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EQ 2% for one year and 2.5% for two years GICs
February 4, 2022
11:15 am
rhvic
Victoria, BC
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Got this on an email from EQ:

"FOR A LIMITED TIME ONLY
2.00% on a 1-year GIC
2.50% on a 2-year GIC"

I suppose the quarterly 2% GIC at Hubert might be a bit more flexible, but for the moment their one year rate is competitive.

February 4, 2022
11:23 am
Bobbyjet11
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rhvic said
Got this on an email from EQ:

"FOR A LIMITED TIME ONLY
2.00% on a 1-year GIC
2.50% on a 2-year GIC"

I suppose the quarterly 2% GIC at Hubert might be a bit more flexible, but for the moment their one year rate is competitive.  

I'm tempted to go for the 2-year GIC at EQ Bank.

February 4, 2022
1:17 pm
Loonie
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These are great rates for this point in time, but no joint GICs and no RIFs to be had at EQ

February 4, 2022
1:18 pm
Dennis
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Only if they have joint GIC. Still tempting.

February 5, 2022
3:41 pm
dougjp
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Dennis said
Only if they have joint GIC. Still tempting.  

Same here.

I know there was discussion some time ago, but I still have a mental block on the subject of what happens (legally/practically?) when a GIC is bought from funds in a joint savings account, a GIC which has to be in a single name because of their incomplete system but is of course non-redeemable, and, can only be placed back into the joint account from which the money came, on maturity. Its a totally "captive" situation, so if one of the two dies while the GIC is outstanding, what happens?

Wouldn't the surviving person just wait until its back in the savings account and move it out then? I view it as if EQ stole our joint funds and finally puts them back where they were, so no crystallization of assets upon death and not included for estate/probate fees!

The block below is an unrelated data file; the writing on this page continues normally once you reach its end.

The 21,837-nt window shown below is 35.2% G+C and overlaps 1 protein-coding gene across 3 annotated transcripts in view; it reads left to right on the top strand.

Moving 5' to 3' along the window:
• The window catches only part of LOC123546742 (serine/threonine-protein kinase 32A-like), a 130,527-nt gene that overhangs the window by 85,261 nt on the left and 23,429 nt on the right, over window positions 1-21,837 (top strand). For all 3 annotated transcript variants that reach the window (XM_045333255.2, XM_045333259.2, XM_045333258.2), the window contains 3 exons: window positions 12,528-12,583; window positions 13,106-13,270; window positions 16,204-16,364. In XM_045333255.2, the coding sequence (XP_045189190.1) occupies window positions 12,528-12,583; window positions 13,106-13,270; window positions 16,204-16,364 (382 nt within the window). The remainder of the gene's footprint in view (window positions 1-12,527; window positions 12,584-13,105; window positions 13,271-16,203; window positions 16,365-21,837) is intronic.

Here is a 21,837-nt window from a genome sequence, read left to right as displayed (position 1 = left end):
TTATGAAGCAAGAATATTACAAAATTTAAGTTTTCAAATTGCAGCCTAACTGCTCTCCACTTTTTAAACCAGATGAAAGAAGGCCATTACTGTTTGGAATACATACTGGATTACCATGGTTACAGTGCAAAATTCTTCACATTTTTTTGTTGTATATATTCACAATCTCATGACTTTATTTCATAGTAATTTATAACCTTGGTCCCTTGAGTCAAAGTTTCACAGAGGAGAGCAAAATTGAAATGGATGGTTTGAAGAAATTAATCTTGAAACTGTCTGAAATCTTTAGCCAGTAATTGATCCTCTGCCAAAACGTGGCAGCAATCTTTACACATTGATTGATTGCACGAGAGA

I have only bought 3 and 6 month GICs from EQ, only for this reason.

Why is 'abbreviation' such a long word?

February 5, 2022
3:58 pm
Loonie
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I am not a lawyer, but...

If it's only in one name, it is solely the property of that person as long as it's in that one name. For purposes of inheritance, it doesn't matter where it came from or where you intend it to return to unless you set up a official loan for half of the deposit from the partner who is not listed on the account to the one who is. CRA has something to say about that sort of arrangement and you have to charge interest and assign income accordingly.

Normally, a single owner non-registered account becomes part of the estate of that person when they die, and will be dealt with according to the will and may incur probate tax.

If you set up a loan, I think that would be a liability on the estate and could be reclaimed thereby, but that would only get you half of the money and is not the same as a joint account.

I think EQ will eventually offer joint GICs, but it may take several years. Their market is youngish adults, so those young adults have to get to the point where they have money they want to invest in GICss couples. They would have to have already filled up their individual TFSAs more than likely.

February 5, 2022
4:27 pm
Bill
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Correct, when joint funds are voluntarily used to buy a single-name GIC the funds are no longer joint. The new owner can put the matured funds wherever they want, back to joint account (thus joint funds again) or elsewhere.

February 5, 2022
6:31 pm
COIN
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Does EQ still force you to wait

7 days

after you deposit the cash before they buy the GIC?

February 5, 2022
6:36 pm
KamWest
Toronto
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Bobbyjet11 said

I'm tempted to go for the 2-year GIC at EQ Bank.  

rhvic said
Got this on an email from EQ:

"FOR A LIMITED TIME ONLY
2.00% on a 1-year GIC
2.50% on a 2-year GIC"

I suppose the quarterly 2% GIC at Hubert might be a bit more flexible, but for the moment their one year rate is competitive.  

EQ has a 200k limit (I think) and Hubert has no limit.

Hubert is 100% insured and EQ is only insured to 100k

Hubert is o so flexible with their quarterly term.

February 5, 2022
7:18 pm
HermanH
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KamWest said
Hubert is o so flexible with their quarterly term.  

But remember, the rates escalate: Q1 1.85%, 1.95%, 2.05%, 2.15% Q4
There is a loss/penalty for early maturity.